Michael Stokes' no-holds-barred photography has captured young wounded vets in ways the public is not used to seeing them
His portfolio of wounded veterans has grown as word of his work has spread through the veteran community
Michael Stokes is showing the world a very different view of America’s wounded veterans.
His no-holds-barred photography has captured dozens of young wounded vets in ways the public is not used to seeing them: fit, happy and proud to show themselves.
Just consider his latest photos of Bobby Henline, a former staff sergeant badly wounded on his face and limbs by an improvised explosive device north of Baghdad in 2007. He dressed him in historically accented military garb with a stylized mask and prosthetic arm in the steampunk genre – a picture of strength and directness.
The result, Stokes said, was that, “After hanging with him, I didn’t see his scars anymore. There was a moment when I forgot he was injured.”
Stokes has portrayed other veterans with their muscled bodies – and missing limbs – on full display, as well as in provocative and proud images not often seen.
It was seeing these other photos that made Henline want to participate.
“I’ve always wanted to show who we are inside. I think it helps get awareness out there for wounded veterans, for other civilians with disfigurements, burns, amputations,” Henline explained. “This creates awareness and shows the beauty, shows who you are inside is really who you are, that the shell doesn’t matter that much.”
“Many of my subjects take the photos very seriously because they see it as an opportunity to express themselves,” Stokes noted. “Many of them have planned for it months in advance, and it is an opportunity for them to show the work that they’ve done, their recovery, to share their story with the world – whatever their personal story is – but we also have fun during the shoots.”
In his photos of Henline, Stokes styled the work in the steampunk genre – fantasy or science fiction that incorporates designs inspired by 19th-century industrial age machinery. The prosthetic in the photos was designed by a Marine veteran.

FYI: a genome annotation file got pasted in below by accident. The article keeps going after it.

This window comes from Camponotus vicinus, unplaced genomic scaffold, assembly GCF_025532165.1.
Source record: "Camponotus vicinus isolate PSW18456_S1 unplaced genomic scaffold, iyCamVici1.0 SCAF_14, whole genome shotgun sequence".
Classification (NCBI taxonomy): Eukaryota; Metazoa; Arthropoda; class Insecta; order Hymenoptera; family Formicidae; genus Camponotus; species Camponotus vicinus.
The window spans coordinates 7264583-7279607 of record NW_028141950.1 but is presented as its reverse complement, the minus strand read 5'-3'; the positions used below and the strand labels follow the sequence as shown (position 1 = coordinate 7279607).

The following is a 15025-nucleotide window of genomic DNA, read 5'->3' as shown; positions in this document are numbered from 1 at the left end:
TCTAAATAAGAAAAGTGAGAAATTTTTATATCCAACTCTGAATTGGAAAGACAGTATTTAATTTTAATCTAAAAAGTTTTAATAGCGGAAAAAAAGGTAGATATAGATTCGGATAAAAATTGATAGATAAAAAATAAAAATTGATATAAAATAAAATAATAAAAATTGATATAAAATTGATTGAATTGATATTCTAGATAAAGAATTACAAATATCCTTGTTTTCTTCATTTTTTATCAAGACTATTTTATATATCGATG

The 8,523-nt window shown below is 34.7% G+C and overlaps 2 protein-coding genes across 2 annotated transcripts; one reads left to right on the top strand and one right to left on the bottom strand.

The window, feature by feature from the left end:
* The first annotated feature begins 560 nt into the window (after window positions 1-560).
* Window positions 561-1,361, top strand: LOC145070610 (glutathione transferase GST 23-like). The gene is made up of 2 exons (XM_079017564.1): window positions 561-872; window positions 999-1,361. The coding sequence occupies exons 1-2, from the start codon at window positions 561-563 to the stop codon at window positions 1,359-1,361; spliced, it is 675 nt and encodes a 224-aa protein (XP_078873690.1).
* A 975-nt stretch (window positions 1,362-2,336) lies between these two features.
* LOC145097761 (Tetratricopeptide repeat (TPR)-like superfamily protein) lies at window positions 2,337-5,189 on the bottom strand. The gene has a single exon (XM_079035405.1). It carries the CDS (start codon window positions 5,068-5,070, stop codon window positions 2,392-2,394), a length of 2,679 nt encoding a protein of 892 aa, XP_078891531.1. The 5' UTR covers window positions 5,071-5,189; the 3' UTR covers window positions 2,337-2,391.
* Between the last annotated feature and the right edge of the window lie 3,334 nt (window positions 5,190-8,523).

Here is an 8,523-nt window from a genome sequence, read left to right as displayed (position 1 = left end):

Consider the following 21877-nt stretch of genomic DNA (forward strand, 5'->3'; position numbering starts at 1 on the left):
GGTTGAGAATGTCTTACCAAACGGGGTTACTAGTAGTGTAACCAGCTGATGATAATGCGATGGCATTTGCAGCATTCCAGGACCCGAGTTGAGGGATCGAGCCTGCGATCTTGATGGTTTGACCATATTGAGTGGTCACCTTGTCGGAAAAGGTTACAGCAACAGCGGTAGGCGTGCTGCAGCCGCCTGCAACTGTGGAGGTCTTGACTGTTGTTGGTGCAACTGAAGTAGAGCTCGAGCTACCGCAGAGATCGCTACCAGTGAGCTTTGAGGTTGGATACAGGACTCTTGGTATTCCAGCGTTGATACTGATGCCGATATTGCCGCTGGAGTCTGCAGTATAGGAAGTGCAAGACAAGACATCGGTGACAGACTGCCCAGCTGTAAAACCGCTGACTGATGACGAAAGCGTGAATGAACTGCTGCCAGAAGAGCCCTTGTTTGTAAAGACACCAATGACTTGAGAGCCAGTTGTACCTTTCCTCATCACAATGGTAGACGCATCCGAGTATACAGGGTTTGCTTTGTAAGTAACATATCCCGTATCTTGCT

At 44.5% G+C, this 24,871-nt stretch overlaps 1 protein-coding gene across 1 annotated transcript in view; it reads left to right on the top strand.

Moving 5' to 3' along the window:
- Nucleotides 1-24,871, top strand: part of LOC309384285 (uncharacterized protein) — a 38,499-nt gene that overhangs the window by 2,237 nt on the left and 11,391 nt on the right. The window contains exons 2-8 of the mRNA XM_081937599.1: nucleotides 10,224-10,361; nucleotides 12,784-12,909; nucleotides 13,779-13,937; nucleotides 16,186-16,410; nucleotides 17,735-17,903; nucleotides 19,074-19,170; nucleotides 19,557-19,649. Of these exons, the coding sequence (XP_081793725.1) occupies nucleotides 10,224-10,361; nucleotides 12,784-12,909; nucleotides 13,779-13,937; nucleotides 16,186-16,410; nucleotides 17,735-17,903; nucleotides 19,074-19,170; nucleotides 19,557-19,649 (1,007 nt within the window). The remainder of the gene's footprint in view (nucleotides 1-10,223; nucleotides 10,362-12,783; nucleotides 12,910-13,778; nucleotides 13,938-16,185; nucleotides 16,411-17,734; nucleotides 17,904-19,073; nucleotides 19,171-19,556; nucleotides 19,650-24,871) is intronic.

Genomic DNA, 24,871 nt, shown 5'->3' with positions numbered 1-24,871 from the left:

Other photos echo famous works of art, including the Venus de Milo and the Pieta.
Stokes’ portfolio of wounded veterans has grown as word of his work has spread through the veteran community. He has used some of the funds he’s raised through Kickstarter to make charitable contributions to veterans’ charities and hopes to do more when his book of photos, “Always Loyal,” is released on November 15, four days after Veterans Day.
Stokes, 52, a native of Berkeley, California, first become interested in photography in college, but he didn’t take it up full time until a few years ago. Much of his art has focused on the male figure, including nudes, and on historic photos of military men.
But in December 2012, he was introduced to wounded veteran Alex Minsky and the series of photos of today’s veterans took off.
Stokes said he has been asked whether he is “glamorizing war” with his photos, but he insisted that viewers must be the ones to decide.
“I want them to have the freedom to interpret it and digest it in their own way,” he said.
But Stokes added that photographing wounded veterans has itself taught him a message.
“One of the things I have learned from veteran models is they are most loyal to each other,” he said. “They will do anything for each other. That is a brotherhood and sisterhood civilians don’t get to enjoy.”